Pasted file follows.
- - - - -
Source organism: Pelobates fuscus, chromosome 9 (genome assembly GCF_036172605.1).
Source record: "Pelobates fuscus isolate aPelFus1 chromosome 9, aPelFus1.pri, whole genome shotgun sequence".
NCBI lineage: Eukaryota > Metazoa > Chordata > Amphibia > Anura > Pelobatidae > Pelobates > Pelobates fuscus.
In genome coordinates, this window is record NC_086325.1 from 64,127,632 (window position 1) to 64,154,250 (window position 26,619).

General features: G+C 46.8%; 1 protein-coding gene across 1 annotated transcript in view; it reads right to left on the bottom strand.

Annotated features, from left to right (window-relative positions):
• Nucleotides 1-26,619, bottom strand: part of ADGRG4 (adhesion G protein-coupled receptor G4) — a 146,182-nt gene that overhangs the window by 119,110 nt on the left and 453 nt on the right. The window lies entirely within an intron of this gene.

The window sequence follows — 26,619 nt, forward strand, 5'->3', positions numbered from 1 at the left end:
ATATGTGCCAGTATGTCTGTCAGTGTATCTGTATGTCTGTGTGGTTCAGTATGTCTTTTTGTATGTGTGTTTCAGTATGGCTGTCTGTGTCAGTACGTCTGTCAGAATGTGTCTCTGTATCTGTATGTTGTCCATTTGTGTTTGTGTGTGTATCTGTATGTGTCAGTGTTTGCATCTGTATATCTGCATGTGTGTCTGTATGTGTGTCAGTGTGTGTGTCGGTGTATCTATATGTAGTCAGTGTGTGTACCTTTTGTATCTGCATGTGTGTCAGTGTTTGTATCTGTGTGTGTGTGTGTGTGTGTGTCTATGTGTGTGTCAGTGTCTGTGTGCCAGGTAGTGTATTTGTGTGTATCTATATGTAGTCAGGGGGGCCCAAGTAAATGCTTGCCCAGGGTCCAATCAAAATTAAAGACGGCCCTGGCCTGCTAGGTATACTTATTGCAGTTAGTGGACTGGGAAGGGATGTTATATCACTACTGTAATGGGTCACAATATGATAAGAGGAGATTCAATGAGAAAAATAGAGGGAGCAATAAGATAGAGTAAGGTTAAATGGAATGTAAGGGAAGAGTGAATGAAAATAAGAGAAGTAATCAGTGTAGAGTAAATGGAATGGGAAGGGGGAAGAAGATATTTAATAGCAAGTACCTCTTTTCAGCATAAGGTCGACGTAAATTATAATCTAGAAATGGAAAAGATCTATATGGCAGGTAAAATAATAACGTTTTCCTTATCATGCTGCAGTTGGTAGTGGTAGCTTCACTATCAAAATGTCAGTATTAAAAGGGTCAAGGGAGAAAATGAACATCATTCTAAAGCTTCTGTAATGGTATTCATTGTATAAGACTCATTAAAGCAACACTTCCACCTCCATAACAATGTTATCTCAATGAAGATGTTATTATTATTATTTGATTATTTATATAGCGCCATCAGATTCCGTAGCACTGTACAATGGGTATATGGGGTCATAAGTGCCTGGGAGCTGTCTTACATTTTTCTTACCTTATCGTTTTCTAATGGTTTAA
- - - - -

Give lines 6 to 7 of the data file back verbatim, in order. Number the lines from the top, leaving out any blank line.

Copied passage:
Annotated features, from left to right (window-relative positions):
• Nucleotides 1-26,619, bottom strand: part of ADGRG4 (adhesion G protein-coupled receptor G4) — a 146,182-nt gene that overhangs the window by 119,110 nt on the left and 453 nt on the right. The window lies entirely within an intron of this gene.